Cruz, however, has stumbled before during weather-related emergencies. When Hurricane Sandy battered the northeast in 2012, he vocally opposed a relief package to help those states rebuild, blasting it as a “Christmas tree” filled with unnecessary spending. But when Hurricane Harvey hit Texas in 2017, Cruz led the charge for an emergency spending bill to help his state and faced questions from fellow lawmakers — as well as then-GOP Gov. Chris Christie of New Jersey — about the apparent double standard.
Texas in particular has been starving for resources from the federal government in the aftermath of the storms, which have caused severe damage to the state’s infrastructure and electric grids.
In an earlier statement, Cruz said he and his staff “are in constant communication with state and local leaders to get to the bottom of what happened in Texas.”
Cruz’s office was apparently planning for the trip ahead of time. A spokesperson for the Houston Police Department confirmed that a member of Cruz’s staff contacted the department Wednesday afternoon and requested law enforcement “assistance upon Sen. Cruz’s arrival” at Houston’s George Bush Intercontinental Airport.
The Senate is on a scheduled recess this week, with many senators returning to work in their home states. Meanwhile, winter storms have pummeled cities across Texas all week, leaving millions of residents unable to heat their homes or buy food. Cruz urged Texans during a Monday radio interview to “just stay home” as the winter weather was bearing down on the state.
His political opponents hustled to use the Cancun flight against him.
“Cruz is emblematic of what the Texas Republican Party and its leaders have become: weak, corrupt, inept, and self-serving politicians who don’t give a damn about the people they were elected to represent,” Texas Democratic Party Chair Gilberto Hinojosa said in a statement. “They were elected by the people but have no interest or intent of doing their jobs.”
One liberal group began fundraising to send an electronic billboard to Cruz’s house that read, “Texans Froze. Ted Fled.”
Cruz is already facing a Senate Ethics Committee investigation, requested by Democrats, over his efforts to object to the Electoral College certification on Jan. 6, when a violent mob stormed the Capitol to prevent lawmakers from certifying Biden’s victory.
Even after the insurrection, Cruz maintained his objections to the certification even as some of his fellow Republicans backed away. Top Republicans including Senate Minority Leader Mitch McConnell harangued the effort as a dangerous attempt to overturn the will of the voters.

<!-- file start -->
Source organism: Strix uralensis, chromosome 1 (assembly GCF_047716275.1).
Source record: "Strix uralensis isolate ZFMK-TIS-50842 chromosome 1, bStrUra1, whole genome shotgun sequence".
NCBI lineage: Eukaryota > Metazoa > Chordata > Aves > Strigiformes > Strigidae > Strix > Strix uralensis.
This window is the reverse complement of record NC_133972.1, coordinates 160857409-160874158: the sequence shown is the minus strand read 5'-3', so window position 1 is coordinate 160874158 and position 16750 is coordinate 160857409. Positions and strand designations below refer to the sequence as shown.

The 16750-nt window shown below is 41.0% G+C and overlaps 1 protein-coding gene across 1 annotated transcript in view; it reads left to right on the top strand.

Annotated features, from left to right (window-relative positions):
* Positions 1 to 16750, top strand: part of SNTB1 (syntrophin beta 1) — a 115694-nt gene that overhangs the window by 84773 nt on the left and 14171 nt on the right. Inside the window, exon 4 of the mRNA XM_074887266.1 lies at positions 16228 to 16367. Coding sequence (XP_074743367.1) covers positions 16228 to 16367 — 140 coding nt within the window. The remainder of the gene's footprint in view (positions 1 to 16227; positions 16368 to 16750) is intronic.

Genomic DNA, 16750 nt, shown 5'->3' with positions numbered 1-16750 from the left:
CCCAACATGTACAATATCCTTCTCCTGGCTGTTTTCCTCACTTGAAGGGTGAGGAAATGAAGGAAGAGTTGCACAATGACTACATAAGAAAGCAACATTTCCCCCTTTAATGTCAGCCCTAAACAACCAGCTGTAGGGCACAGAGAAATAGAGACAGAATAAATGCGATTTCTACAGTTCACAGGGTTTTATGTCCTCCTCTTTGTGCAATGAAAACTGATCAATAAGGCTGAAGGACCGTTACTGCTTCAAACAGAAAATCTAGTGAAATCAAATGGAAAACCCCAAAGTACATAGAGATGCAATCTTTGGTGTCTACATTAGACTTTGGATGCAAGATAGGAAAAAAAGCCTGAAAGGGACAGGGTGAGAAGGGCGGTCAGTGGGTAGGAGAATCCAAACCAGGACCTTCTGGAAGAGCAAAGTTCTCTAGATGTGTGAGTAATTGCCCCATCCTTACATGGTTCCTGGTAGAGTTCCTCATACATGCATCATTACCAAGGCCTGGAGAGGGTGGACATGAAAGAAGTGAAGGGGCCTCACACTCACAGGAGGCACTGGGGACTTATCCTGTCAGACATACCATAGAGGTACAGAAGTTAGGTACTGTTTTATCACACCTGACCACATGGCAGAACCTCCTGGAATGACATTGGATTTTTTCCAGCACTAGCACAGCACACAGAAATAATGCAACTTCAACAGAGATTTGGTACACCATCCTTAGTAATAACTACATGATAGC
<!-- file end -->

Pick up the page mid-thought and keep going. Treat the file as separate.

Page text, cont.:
While Cruz described his Cancun trip as a request from his children, at least one other parent at their school raised concerns about the getaway and inquired about whether Cruz’s family would have to quarantine after returning to the U.S., according to a person familiar with the matter.
“As with any other school family, they must QUARANTINE APPROPRIATELY upon their return, correct?” one parent wrote on Facebook.
Beto O’Rourke, the Democrat Cruz defeated in 2018’s Texas Senate race, tweeted that he spent Wednesday night on a phone-banking effort to check in on senior citizens. O’Rourke also has been using his Twitter account to direct Texans toward shelters and food banks.
Texas grid operators said Thursday morning they have begun to restore power to most customers, but for nearly a week as many as 4 million residents of the Lone Star state lived without electric light or, in many cases electric heat, amid near-zero temperatures.
Pictures soon surfaced on social media of frost in living rooms and food on porches to keep it from spoiling while refrigerators had no power as residents struggled to stay warm amid the days-long power failure. By Wednesday night 7 million Texans were under boil water orders as water utilities working with reduced electricity supply struggled to keep up with demand.
Eric Wolff and Natasha Korecki contributed to this report.